The Leucine-Rich Repeat-Containing G Protein-Coupled Receptor 8 Gene T222P Mutation Does Not Cause Cryptorchidism

Francesca Nuti, Eliana Marinari, Edit Erdei, Manal El-Hamshari, Mirna Guadalupe Echavarria, Elisabet Ars, Giancarlo Balercia, Miklos Merksz, Claudia Giachini, Kamal Zaki Mahmoud Shaeer, Gianni Forti, Eduard Ruiz-Castané (+1 others)
2008 Journal of Clinical Endocrinology and Metabolism  
Context: Insulin-like 3 and its receptor, leucine-rich repeat-containing G protein-coupled receptor 8 (LGR8), are essential for the first phase of testicular descent. Homozygous loss of either of the two genes in mice leads to cryptorchidism. Although mutations in both homologous human genes are not a common cause of cryptorchidism. To date, only one missense mutation at codon 222 (T222P) of the LGR8 gene has been proposed as a causative mutation for cryptorchidism. This conclusion was based on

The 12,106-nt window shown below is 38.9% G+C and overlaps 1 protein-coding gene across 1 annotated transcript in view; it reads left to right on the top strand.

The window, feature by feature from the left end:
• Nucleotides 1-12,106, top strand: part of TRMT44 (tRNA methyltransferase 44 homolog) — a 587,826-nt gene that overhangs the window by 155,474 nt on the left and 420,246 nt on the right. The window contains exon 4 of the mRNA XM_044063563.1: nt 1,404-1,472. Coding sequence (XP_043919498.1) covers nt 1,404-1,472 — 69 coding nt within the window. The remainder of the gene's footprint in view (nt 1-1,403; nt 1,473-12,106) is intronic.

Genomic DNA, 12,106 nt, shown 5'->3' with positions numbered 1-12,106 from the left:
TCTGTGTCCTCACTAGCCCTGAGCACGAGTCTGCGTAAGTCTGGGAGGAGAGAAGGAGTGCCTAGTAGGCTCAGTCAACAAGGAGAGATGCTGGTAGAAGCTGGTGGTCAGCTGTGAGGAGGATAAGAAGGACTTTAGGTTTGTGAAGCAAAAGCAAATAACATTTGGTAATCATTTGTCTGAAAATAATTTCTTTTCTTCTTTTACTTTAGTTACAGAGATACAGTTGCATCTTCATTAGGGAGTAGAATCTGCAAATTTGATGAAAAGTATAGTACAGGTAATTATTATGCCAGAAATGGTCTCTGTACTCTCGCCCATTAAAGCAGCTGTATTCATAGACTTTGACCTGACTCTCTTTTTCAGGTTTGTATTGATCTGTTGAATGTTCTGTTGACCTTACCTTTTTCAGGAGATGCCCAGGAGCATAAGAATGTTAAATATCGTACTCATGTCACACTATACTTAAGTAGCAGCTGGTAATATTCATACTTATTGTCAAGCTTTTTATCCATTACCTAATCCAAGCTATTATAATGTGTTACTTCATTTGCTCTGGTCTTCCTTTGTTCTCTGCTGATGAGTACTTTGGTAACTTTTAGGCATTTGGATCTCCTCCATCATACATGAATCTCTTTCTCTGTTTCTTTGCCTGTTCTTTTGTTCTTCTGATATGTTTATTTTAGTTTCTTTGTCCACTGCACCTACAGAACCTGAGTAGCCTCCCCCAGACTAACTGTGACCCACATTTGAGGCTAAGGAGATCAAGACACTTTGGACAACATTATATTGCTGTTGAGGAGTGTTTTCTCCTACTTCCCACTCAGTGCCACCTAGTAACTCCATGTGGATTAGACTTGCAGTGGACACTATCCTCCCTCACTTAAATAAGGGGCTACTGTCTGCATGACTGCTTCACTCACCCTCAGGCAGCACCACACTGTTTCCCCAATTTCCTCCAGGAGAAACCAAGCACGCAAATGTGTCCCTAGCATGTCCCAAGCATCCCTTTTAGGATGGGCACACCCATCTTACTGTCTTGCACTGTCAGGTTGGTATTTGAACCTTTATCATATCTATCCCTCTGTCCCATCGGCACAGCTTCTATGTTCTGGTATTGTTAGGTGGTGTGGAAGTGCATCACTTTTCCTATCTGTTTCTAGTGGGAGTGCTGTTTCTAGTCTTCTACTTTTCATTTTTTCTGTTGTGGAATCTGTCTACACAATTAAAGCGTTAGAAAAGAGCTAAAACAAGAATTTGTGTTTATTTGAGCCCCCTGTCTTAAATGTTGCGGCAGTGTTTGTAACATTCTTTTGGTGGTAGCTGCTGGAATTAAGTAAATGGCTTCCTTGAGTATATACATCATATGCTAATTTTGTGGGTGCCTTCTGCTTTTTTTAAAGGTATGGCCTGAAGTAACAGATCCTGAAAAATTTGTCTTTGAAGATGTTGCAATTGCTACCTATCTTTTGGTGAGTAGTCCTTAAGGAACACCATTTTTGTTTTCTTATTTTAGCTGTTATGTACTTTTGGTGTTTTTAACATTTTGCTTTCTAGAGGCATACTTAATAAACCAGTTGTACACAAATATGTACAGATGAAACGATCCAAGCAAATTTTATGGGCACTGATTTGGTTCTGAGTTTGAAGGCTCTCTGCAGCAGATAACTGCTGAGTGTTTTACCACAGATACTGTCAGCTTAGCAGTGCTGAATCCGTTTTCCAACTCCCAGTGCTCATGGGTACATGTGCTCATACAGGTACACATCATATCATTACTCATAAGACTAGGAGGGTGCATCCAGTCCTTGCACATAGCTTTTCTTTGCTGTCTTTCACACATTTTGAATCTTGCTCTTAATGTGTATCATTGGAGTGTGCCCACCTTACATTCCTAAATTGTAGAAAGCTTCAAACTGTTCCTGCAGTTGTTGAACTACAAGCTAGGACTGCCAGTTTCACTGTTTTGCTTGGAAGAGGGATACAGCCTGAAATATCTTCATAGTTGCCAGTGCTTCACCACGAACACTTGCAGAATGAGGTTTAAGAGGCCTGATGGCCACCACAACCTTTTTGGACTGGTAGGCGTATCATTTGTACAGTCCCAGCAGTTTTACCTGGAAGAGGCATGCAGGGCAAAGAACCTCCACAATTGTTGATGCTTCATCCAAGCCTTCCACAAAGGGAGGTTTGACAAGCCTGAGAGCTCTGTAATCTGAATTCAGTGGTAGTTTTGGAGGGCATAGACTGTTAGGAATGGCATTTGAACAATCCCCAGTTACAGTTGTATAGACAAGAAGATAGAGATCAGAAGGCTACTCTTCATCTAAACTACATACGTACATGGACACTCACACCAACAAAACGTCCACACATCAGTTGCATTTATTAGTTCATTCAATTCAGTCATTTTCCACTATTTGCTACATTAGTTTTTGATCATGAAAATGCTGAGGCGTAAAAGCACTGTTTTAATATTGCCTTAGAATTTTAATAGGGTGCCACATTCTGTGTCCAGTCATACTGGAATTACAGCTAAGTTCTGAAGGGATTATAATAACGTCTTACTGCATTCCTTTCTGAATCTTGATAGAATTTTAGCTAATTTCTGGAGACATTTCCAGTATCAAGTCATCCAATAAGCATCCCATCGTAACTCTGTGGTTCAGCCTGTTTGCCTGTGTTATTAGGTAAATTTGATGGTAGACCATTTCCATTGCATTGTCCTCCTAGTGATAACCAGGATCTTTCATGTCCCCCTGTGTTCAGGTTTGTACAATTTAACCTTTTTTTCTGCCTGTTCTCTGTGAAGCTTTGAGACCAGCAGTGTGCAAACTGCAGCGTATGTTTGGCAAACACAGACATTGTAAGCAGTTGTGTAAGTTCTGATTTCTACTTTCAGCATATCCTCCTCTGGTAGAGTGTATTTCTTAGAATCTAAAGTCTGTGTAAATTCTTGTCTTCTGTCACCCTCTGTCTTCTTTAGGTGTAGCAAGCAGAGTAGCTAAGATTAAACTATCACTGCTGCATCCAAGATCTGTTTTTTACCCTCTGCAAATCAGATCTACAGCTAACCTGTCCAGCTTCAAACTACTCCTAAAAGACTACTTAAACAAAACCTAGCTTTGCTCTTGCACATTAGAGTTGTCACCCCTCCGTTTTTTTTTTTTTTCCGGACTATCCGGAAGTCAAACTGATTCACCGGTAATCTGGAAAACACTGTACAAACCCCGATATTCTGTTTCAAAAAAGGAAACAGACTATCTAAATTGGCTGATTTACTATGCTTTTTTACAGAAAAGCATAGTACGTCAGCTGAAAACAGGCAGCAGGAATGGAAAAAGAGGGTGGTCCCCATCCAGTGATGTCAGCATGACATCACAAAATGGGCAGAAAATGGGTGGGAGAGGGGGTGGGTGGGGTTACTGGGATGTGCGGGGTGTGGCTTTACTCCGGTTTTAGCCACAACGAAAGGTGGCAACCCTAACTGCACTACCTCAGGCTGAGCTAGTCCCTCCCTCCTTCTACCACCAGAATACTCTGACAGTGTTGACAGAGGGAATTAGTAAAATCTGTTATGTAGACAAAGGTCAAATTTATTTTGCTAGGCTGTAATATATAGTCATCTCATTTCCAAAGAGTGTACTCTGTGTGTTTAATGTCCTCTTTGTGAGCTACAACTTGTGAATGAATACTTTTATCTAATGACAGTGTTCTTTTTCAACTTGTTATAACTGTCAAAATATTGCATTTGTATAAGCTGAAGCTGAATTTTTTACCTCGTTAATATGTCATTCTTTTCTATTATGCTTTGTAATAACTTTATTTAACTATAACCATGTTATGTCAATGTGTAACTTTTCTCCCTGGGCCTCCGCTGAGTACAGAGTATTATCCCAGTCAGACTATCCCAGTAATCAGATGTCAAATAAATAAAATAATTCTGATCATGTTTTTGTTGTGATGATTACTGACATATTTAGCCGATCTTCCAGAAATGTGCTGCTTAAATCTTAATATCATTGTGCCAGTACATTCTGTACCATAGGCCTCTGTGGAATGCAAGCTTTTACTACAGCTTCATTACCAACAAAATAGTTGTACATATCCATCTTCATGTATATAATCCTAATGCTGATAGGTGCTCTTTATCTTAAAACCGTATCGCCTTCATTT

more » ... both functional in vitro studies and the lack of mutation in a large group of controls. The geographical origin of the mutation carriers suggested a founder effect in the Mediterranean area. Objectives: We sought to define the frequency of the T222P mutation in four different countries to assess whether the screening for this mutation could be of use as a diagnostic genetic test. Materials and Methods: A total of 822 subjects (359 with a history of cryptorchidism and 463 controls) from Italy, Spain, Hungary, and Egypt were genotyped for the T222P mutation by direct sequencing. Results: The phenotypical expression of the mutation also included normal testicular descent. The mutation frequency was not significantly different in cryptorchid patients vs. noncryptorchid controls (3.6 vs. 1.7%, respectively). No significant geographical differences were observed in mutation frequencies. The haplotype analysis allowed us to predict three distinct haplotypes, i.e. three possible mutation events. Conclusions: Our results suggest that the T222P mutation cannot be considered either causative or a susceptibility factor for cryptorchidism. A true causative mutation in the LGR8 gene still remains to be identified.
doi:10.1210/jc.2007-1993 pmid:18073304 fatcat:5zambbzotrbuvhkn7vzpbbsn7m